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"In early 2011, during a CES press event, Nvidia revealed its Project Denver CPU initiative. On Sunday evening, at another CES press conference, the company provided a glimpse of the first Denver-based processor: the Tegra K1. This next-generation SoC features dual Denver CPU cores clocked at up to 2.5GHz. The cores were designed by Nvidia, and they're compatible with the 64-bit ARMv8 instruction set. They have a seven-way superscalar pipeline and a hefty 192KB of L1 cache."

Here is some more Tech News from around the web:

Tech Talk

 

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Author:
Subject: Mobile
Manufacturer: NVIDIA

Once known as Logan, now known as K1

NVIDIA has bet big on Tegra.  Since the introduction of the SoC's first iteration, that much was clear.  With the industry push to mobile computing and the decreased importance of the classic PC design, developing and gaining traction with a mobile processor was not only an expansion of the company’s portfolio but a critical shift in the mindset of a graphics giant. 

The problem thus far is that while NVIDIA continues to enjoy success in the markets of workstation and consumer discrete graphics, the Tegra line of silicon-on-chip processors has faltered.  Design wins have been tough to come by. Other companies with feet already firmly planted on this side of the hardware fence continue to innovate and seal deals with customers.  Qualcomm is the dominant player for mobile processors with Samsung, MediaTek, and others all fighting for the same customers NVIDIA needs.  While press conferences and releases have been all smiles and sunshine since day one, the truth is that Tegra hasn’t grown at the rate NVIDIA had hoped.

Solid products based on NVIDIA Tegra processors have been released.  The first Google Nexus 7 used the Tegra 3 processor, and was considered the best Android tablet on the market by most, until it was succeeded by the 2013 iteration of the Nexus 7 this year.  Tegra 4 slipped backwards, though – the NVIDIA SHIELD mobile gaming device was the answer for a company eager to show the market they built compelling and relevant hardware.  It has only partially succeeded in that task.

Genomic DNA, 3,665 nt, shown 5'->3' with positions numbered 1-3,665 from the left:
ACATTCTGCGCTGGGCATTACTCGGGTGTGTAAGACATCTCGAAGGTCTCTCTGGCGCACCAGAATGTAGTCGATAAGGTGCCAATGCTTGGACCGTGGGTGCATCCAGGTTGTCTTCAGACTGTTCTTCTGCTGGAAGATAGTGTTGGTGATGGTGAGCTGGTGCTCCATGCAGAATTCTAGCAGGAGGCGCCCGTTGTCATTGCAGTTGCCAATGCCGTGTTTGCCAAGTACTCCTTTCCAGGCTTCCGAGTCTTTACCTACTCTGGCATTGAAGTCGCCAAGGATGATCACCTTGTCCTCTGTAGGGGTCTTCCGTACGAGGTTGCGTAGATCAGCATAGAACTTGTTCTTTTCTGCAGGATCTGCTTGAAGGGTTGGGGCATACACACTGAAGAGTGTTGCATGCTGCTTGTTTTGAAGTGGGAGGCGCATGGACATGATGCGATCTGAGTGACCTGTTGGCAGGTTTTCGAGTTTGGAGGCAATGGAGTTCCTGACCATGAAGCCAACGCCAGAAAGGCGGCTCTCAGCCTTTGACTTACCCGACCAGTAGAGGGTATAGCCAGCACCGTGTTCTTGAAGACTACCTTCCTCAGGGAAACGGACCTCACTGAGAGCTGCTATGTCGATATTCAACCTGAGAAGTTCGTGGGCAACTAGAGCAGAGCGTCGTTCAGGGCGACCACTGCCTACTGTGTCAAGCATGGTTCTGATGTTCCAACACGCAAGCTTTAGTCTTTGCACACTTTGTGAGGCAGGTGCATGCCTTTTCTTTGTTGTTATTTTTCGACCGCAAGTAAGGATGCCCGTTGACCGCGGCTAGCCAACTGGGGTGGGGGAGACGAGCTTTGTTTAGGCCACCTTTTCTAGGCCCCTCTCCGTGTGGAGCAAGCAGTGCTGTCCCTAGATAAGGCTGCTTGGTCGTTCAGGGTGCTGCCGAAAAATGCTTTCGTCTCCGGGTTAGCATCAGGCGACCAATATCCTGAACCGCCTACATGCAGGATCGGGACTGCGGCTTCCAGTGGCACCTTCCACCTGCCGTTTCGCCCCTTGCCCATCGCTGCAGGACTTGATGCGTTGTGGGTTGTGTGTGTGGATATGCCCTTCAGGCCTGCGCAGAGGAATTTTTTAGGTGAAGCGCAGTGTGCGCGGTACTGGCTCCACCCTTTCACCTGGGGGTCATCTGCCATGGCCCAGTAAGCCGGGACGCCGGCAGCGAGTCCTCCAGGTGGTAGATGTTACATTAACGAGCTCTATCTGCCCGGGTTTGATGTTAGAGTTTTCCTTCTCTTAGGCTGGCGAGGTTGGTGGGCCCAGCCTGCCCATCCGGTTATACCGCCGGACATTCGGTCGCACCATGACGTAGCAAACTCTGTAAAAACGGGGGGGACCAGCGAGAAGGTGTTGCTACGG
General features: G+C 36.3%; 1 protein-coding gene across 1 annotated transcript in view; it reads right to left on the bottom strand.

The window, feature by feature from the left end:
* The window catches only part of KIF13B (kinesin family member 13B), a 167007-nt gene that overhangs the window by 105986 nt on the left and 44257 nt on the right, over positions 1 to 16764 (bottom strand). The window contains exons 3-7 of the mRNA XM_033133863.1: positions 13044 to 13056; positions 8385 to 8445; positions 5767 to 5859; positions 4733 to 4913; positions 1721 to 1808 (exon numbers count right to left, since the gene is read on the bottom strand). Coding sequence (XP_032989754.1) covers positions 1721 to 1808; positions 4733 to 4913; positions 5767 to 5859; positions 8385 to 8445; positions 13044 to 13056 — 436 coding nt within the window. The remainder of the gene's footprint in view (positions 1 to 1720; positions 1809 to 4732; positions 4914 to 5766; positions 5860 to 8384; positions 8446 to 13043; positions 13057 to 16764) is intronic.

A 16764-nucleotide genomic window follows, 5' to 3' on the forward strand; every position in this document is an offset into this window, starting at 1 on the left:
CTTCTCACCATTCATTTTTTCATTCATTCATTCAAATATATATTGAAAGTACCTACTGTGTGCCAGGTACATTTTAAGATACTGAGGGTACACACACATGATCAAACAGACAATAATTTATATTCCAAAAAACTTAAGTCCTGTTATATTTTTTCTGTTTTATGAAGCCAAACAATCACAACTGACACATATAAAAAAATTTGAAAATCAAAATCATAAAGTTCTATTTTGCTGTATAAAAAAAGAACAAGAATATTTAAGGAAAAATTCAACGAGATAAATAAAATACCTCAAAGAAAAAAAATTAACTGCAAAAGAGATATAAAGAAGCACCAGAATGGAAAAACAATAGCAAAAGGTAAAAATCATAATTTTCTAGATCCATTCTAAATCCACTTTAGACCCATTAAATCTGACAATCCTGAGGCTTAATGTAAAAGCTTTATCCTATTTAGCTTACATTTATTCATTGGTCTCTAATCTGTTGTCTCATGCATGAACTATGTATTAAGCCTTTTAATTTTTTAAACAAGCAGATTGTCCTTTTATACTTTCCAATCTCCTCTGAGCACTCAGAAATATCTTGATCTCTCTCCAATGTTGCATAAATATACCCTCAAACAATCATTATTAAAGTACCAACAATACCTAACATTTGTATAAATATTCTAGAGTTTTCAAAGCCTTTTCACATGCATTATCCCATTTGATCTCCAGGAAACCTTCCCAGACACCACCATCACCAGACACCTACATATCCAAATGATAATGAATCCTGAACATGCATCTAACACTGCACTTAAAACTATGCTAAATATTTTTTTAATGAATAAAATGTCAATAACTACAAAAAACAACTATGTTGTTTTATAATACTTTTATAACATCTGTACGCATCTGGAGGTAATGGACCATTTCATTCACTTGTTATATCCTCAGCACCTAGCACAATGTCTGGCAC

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With today’s announcement of the Tegra K1, previously known as Logan or Tegra 5, NVIDIA hopes to once again spark a fire under partners and developers, showing them that NVIDIA’s dominance in the graphics fields of the PC has clear benefits to the mobile segment as well.  During a meeting with NVIDIA about Tegra K1, Dan Vivoli, Senior VP of marketing and a 16 year employee, equated the release of the K1 to the original GeForce GPU.  That is a lofty ambition and puts of a lot pressure on the entire Tegra team, not to mention the K1 product itself, to live up to.

Tegra K1 Overview

What we previously knew as Logan or Tegra 5 (and actually it was called Tegra 5 until just a couple of days ago), is now being released as the Tegra K1.  The ‘K’ designation indicated the graphics architecture that powers the SoC, in this case Kepler.  Also, it’s the first one.  So, K1.

The processor of the Tegra K1 look very familiar and include four ARM Cortex-A15 “r3” cores and 2MB of L2 cache with a fifth A15 core used for lower power situations.  This 4+1 design is the same that was introduced with the Tegra 4 processor last year and allows NVIDIA to implement a style of “big.LITTLE” design that is unique.  Some slight modifications to the cores are included with Tegra K1 that improve performance and efficiency, but not by much – the main CPU is very similar to the Tegra 4.

NVIDIA also unveiled late last night that another version of the Tegra K1 that replaces the quad A15 cores with two of the company's custom designs Denver CPU cores.  Project Denver, announced in early 2011, is NVIDIA's attempt at building its own core design based on the ARMv8 64-bit ISA.  This puts this iteration of Tegra K1 on the same level as Apple's A7 and Qualcomm's Krait processors.  When these are finally available in the wild it will be incredibly intriguing to see how well NVIDIA's architects did in the first true CPU design from the GPU giant.

Continue reading about NVIDIA's new Tegra K1 SoC with Kepler-based graphics!